Kumar Yadav Vs. State of Bihar & ANR.  INSC 1221 (15 July 2009)
APPELLATE JURISDICTION CRIMINAL APPEAL NO. 1234 OF 2009 (Arising out of S.L.P.
(Criminal) No. 4689 of 2007) Subodh Kumar Yadav ... Appellant Versus State of
Bihar and Anr. ... Respondents 2
This appeal is directed against judgment dated May 2, 2007,
rendered by learned Single Judge of High Court of Judicature at Patna in
Criminal Miscellaneous No. 2790 of 2004 by which order dated January 8, 2004,
passed by learned Sessions Judge, Purnia in Criminal Miscellaneous No. 13 of
2003 cancelling the bail granted to the appellant by the learned S.D.J.M.,
Purnia vide order dated October 19, 2002, passed in C.A. No. 1098 of 2001 with
reference to the complaint filed by the respondent No. 2 for alleged commission
of offence punishable under Section 498A IPC, is confirmed.
The marriage of the appellant was solemnized with the respondent
No. 2 on June 22, 1989. After 3 the marriage, the respondent No. 2 started
living with the appellant at her matrimonial home.
the subsistence of the marriage, the respondent No. 2 gave birth to two
daughters. It is the case of the respondent No. 2 that the appellant and his
family members started subjecting her to mental and physical cruelty for
bringing insufficient dowry and also because she objected to illicit relations
of the appellant with his sister-in-law Asha Devi. The case of the respondent
No. 2 is that not only she was subjected to physical and mental cruelty, but
money was extorted from her in order to get more dowry and an attempt to kill
her was made as well as her streedhan was not returned to her in spite of
several demands. Under the circumstances, she filed complaint case No. 1098 of
2001 in the Court of learned Chief Metropolitan Magistrate, Purnia and prayed
to convict the appellant and others for commission of offences 4 punishable
under Sections 498A, 384, 307 and 406 IPC.
The learned Magistrate examined the respondent No. 2 on oath. The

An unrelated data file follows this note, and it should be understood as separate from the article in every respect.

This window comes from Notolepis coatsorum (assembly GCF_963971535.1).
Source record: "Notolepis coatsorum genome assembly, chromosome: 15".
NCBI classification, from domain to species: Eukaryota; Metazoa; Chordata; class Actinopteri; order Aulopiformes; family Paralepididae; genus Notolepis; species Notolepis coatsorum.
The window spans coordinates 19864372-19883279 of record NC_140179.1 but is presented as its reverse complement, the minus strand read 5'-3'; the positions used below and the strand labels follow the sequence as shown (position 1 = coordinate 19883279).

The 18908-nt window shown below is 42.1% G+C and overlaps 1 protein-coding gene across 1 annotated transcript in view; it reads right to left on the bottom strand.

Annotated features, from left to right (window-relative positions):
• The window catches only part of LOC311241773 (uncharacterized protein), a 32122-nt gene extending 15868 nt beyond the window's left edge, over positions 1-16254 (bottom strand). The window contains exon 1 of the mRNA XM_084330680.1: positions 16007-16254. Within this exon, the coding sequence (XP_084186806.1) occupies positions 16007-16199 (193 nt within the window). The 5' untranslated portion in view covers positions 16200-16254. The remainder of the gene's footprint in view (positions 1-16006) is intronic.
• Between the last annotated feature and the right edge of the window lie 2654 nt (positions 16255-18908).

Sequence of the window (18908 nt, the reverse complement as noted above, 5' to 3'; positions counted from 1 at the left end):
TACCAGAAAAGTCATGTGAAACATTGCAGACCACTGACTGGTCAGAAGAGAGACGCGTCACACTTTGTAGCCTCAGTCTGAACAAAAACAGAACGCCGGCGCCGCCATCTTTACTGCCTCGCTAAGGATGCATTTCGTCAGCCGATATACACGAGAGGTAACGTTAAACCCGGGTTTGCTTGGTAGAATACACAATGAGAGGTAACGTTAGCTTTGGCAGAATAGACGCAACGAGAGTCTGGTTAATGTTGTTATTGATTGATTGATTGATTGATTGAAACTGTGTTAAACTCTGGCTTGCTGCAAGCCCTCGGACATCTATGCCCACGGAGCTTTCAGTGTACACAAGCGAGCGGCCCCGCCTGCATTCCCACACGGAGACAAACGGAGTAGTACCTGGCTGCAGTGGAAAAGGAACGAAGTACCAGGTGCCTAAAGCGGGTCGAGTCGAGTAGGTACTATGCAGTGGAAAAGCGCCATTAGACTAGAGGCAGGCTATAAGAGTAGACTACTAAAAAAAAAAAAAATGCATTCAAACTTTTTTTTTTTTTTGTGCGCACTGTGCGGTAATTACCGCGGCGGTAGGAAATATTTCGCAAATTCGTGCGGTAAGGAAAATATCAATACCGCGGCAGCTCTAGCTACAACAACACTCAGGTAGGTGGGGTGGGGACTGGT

learned Magistrate thereafter called upon the respondent No. 2 to offer other
witnesses for examination. Therefore, Bhageshwar Prasad Yadav, who is father of
the respondent No. 2, was examined as witness No. 1, Birendra Kumar, an
independent person, was examined as witness No.2 and Ramanuj Kumar, who is
cousin of the respondent No. 2, was examined as witness No. 3.
learned Magistrate perused the statements made by the witnesses and was of the
opinion that prima facie commission of offence punishable under Section 498A
IPC was made out against the accused. He, therefore, took cognizance of the
said offence and issued summons against the accused including the appellant. On
receipt of summons, 5 the appellant and others filed Criminal Revision No. 233
of 2002 in the Court of taught Sessions Judge, Purnia for quashing the same.
Therefore, the record of the case was called for by the Sessions Court from the
Court of learned Magistrate.
On October 19, 2002, the appellant surrendered before the Court of
learned Judicial Magistrate First Class, Purnia and moved an application for
original record was not available as the same was summoned by the Sessions
Court, the learned Judicial Magistrate passed an order calling for the original
record from the Court of learned District and Sessions Judge, Purnia. Though
the copy of the application for bail was served on the learned Advocate for the
original complainant, the learned Magistrate had not indicated in the order summoning
record of the case from the Sessions Court that the bail application moved by
the 6 appellant would be heard on the same day. The original case record of
Complaint Case No. 1098 of 2001 was received in the Court of learned Judicial
Magistrate First Class on the same day, i.e., on October 19, 2002. The learned
Magistrate took up the bail application for hearing on the same day.
learned Magistrate took into consideration the petition for divorce filed by
the appellant against the respondent No. 2 in the year 2002 as well as other
documents and without hearing either the respondent No. 2 or her learned
counsel, enlarged the appellant on bail.
Thereupon, the respondent No. 2 moved Criminal Miscellaneous No.
13 of 2003 in the Court of learned District and Sessions Judge, Purnia for
cancellation of bail. The learned Session Judge heard both the parties. It was
noticed by him that the bail application was submitted by the appellant 7 on
the same day on which he had surrendered before the Court of learned Judicial